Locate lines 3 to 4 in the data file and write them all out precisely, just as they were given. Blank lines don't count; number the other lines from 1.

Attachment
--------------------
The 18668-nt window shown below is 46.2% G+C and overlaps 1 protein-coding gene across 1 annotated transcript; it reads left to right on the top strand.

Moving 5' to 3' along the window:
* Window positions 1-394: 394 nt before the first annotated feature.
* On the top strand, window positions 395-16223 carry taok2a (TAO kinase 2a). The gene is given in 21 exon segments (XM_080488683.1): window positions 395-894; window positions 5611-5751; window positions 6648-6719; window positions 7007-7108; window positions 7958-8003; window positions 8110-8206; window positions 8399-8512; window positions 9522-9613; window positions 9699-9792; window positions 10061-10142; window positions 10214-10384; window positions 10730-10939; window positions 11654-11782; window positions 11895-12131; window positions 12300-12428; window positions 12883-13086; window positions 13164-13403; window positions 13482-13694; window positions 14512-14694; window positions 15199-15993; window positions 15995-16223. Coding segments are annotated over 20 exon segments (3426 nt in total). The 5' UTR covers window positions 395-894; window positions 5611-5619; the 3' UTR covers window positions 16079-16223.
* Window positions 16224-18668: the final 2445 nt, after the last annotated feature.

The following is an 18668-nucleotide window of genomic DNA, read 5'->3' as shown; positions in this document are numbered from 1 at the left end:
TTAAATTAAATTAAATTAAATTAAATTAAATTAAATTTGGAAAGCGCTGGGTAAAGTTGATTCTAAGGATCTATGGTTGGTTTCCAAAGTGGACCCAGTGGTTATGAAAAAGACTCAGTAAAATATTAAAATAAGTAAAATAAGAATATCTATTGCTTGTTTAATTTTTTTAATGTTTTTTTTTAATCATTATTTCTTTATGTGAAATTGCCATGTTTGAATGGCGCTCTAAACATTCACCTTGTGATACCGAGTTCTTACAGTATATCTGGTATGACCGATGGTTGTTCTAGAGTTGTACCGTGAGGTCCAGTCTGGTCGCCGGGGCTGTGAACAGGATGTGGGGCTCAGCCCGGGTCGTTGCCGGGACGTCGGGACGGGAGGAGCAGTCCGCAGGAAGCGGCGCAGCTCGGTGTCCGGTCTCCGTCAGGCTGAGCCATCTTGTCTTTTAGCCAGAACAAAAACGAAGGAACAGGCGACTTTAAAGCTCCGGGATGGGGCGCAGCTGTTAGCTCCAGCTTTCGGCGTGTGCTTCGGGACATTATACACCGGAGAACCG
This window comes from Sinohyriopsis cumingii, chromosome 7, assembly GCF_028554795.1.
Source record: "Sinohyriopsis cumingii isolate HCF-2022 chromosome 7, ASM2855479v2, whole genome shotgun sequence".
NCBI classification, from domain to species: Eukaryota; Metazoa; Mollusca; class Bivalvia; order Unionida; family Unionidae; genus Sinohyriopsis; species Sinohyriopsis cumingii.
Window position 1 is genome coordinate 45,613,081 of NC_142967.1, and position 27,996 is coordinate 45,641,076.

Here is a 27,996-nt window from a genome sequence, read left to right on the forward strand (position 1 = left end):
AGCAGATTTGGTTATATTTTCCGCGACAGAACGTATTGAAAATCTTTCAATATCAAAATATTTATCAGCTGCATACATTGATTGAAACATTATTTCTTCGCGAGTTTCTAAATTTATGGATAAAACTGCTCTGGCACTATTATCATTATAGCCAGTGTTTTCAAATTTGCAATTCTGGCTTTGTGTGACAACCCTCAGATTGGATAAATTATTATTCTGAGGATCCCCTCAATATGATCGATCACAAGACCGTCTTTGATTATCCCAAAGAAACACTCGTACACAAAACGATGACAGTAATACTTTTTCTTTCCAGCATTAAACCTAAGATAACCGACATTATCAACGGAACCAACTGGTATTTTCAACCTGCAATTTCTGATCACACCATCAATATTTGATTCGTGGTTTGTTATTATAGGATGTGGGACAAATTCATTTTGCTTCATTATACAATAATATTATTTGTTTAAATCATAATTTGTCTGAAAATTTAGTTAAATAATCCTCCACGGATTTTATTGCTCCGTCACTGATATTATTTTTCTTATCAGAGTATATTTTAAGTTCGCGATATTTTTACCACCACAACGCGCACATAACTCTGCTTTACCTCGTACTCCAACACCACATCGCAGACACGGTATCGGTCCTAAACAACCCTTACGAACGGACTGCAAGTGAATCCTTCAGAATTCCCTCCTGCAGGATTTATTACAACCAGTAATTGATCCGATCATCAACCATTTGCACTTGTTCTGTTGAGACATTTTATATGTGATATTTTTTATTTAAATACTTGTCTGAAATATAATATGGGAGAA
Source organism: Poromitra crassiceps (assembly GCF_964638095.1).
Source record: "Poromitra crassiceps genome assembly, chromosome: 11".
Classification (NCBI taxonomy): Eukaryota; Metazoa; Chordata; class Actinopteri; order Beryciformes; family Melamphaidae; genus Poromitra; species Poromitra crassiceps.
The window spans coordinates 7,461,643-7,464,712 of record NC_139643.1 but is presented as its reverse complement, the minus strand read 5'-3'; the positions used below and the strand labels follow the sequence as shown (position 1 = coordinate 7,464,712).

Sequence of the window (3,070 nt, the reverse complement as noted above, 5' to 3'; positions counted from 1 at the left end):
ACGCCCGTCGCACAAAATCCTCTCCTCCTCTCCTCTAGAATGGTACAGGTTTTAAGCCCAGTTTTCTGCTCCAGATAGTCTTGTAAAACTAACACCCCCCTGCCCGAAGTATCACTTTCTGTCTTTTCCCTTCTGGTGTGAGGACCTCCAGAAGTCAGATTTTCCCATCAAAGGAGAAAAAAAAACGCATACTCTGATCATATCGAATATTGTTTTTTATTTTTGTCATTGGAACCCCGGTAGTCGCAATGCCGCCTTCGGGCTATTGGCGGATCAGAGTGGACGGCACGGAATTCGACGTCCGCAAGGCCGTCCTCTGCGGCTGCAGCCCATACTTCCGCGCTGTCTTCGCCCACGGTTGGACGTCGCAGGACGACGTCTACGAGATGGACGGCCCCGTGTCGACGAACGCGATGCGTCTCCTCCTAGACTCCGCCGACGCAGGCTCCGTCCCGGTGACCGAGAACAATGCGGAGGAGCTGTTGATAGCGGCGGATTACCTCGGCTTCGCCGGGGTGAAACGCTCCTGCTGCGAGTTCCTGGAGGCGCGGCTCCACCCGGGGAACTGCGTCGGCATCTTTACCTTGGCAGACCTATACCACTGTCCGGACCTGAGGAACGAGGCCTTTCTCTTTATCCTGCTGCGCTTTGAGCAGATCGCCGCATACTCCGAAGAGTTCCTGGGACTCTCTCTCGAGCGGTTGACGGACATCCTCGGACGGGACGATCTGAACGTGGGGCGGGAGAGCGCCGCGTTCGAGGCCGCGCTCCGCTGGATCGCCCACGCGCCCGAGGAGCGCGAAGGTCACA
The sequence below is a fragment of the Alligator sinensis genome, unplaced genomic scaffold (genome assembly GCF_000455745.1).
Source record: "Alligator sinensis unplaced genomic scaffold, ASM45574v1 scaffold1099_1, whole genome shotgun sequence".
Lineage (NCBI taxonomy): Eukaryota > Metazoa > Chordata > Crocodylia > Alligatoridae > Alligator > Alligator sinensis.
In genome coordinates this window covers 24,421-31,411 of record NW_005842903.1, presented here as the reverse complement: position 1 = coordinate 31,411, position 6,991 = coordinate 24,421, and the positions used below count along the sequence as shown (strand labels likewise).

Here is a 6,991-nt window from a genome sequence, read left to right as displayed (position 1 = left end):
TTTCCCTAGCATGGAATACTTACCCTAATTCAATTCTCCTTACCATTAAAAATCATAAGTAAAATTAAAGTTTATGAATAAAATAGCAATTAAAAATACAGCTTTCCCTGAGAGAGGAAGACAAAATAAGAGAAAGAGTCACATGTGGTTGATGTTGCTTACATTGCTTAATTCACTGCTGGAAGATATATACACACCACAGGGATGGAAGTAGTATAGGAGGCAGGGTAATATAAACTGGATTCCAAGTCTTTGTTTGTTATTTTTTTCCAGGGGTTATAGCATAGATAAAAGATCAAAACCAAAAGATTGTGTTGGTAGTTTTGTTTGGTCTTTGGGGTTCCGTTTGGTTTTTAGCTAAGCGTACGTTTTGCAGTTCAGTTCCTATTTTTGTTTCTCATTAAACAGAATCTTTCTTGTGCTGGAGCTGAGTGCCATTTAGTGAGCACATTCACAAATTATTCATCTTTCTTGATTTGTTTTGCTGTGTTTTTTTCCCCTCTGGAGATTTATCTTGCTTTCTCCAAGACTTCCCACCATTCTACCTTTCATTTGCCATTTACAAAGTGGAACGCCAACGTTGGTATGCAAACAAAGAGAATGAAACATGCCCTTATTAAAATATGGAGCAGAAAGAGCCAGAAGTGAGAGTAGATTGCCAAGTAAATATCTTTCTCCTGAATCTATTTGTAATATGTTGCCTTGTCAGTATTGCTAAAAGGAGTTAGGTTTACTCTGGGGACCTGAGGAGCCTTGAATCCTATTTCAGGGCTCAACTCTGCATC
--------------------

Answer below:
* Window positions 1-394: 394 nt before the first annotated feature.
* On the top strand, window positions 395-16223 carry taok2a (TAO kinase 2a). The gene is given in 21 exon segments (XM_080488683.1): window positions 395-894; window positions 5611-5751; window positions 6648-6719; window positions 7007-7108; window positions 7958-8003; window positions 8110-8206; window positions 8399-8512; window positions 9522-9613; window positions 9699-9792; window positions 10061-10142; window positions 10214-10384; window positions 10730-10939; window positions 11654-11782; window positions 11895-12131; window positions 12300-12428; window positions 12883-13086; window positions 13164-13403; window positions 13482-13694; window positions 14512-14694; window positions 15199-15993; window positions 15995-16223. Coding segments are annotated over 20 exon segments (3426 nt in total). The 5' UTR covers window positions 395-894; window positions 5611-5619; the 3' UTR covers window positions 16079-16223.